American sanctions against Venezuela and the long-term decline of the country’s oil production infrastructure has led to a huge decline in the country’s coffers. The United States and Russia showcase Venezuela’s struggle in their own struggle for worldwide supremacy. But even so, it may not be enough for the Russians to keep Maduro’s barely-functional regime afloat.

Articles

White House considering direct military action to counter North Korea

In a dramatic shift from traditional policy, an internal White House review on North Korea strategy revealed that the option to use military force or a regime change to curb the threat of North Korean nuclear weapons was on the table, The Wall Street Journal reported on Wednesday.


This review comes at the heels of a report claiming President Donald Trump believed the “greatest immediate threat” to the US was North Korea’s nuclear program.

Also read: Navy fleet commanders warn of potential fight in North Korea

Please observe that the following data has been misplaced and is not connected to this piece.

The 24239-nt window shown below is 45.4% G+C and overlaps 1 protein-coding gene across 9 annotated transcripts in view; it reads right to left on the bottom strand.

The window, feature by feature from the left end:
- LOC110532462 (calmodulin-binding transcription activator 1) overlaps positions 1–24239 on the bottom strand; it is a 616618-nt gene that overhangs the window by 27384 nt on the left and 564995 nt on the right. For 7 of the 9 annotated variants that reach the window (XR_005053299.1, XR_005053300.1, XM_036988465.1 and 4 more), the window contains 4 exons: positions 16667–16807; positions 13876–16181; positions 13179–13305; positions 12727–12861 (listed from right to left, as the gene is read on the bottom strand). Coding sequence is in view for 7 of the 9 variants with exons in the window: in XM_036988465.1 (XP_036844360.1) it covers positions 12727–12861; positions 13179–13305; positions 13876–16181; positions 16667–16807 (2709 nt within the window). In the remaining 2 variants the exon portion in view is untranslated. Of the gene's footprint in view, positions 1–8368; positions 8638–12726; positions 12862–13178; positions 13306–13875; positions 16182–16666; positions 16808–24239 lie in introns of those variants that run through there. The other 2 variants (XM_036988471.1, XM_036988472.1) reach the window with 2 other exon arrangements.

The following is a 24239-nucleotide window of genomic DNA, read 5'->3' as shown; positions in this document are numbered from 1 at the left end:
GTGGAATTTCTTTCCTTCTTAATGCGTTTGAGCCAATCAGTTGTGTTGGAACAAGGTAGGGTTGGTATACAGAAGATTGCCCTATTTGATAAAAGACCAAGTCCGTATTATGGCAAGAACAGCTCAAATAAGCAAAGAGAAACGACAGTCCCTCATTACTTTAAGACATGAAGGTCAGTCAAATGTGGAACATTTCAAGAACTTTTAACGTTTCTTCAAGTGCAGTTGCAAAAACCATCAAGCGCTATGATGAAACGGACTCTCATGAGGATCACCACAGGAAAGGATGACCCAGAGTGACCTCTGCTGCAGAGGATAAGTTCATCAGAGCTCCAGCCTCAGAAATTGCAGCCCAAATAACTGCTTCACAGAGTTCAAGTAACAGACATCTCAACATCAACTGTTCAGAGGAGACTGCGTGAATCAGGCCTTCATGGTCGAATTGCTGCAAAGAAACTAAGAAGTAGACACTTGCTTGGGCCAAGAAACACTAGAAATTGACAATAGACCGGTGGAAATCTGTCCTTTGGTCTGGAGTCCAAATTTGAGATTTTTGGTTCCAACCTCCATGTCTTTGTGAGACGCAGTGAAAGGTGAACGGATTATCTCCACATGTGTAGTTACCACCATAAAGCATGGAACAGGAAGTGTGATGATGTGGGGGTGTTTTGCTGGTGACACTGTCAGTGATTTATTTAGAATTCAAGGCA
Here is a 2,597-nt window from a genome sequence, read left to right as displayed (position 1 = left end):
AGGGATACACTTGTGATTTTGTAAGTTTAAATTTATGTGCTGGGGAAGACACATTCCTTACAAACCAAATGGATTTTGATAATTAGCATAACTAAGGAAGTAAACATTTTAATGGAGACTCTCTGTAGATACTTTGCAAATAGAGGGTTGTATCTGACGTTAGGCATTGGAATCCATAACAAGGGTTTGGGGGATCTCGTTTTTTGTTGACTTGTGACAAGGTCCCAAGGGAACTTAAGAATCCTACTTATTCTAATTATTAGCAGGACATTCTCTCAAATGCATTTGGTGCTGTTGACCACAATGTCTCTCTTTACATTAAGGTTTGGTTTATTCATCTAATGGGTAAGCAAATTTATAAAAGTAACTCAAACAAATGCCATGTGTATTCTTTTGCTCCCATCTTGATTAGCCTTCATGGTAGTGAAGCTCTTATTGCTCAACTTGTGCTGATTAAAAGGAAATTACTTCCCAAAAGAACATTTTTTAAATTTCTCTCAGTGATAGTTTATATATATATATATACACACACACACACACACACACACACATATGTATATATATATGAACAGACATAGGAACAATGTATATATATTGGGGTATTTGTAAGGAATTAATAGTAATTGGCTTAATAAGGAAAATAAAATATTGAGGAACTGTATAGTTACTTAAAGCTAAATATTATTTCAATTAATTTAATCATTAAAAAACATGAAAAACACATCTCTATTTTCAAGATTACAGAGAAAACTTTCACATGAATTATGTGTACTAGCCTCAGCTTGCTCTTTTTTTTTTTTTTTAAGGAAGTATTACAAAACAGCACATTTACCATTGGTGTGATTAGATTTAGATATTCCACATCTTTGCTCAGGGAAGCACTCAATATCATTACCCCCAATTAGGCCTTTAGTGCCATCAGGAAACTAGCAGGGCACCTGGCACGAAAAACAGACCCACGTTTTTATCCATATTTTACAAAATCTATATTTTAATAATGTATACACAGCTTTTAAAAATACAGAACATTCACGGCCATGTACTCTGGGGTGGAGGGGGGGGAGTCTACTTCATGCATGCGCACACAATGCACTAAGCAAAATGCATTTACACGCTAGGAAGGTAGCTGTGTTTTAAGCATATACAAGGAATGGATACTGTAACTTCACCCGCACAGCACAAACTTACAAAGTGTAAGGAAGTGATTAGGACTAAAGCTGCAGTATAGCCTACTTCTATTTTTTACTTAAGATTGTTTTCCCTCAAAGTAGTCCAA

Recent provocations from the Hermit Kingdom, including the ballistic missile launch in the Sea of Japan and the killing of Kim Jong Un’s estranged half-brother in Malaysia, may have provoked this shift in the policy that have many officials and US allies worried.

“North Korea just stated that it is in the final stages of developing a nuclear weapon capable of reaching parts of the U.S. It won’t happen!” Trump tweeted in January. Several weeks later, North Korea conducted its missile test.

These wronged WWI vets camped in DC in protest until the president had the Army throw them out
The test-fire of Pukguksong-2. This photo was released by North Korea’s Korean Central News Agency on February 13. | KCNA/Handout

Since then, Deputy National Security Adviser K.T. McFarland consulted with other officials to address North Korea’s fresh series of provocations. In the meeting, held about two weeks ago, the officials discussed the possibility of a plan “outside the mainstream,” The Journal reported.

According to The Journal, McFarland requested for all options to overhaul American policy toward North Korea — including for the US to recognize North Korea as a nuclear state and the possibility of a direct military conflict.

Related: Experts say missile defense alone won’t stop growing North Korea nuke threat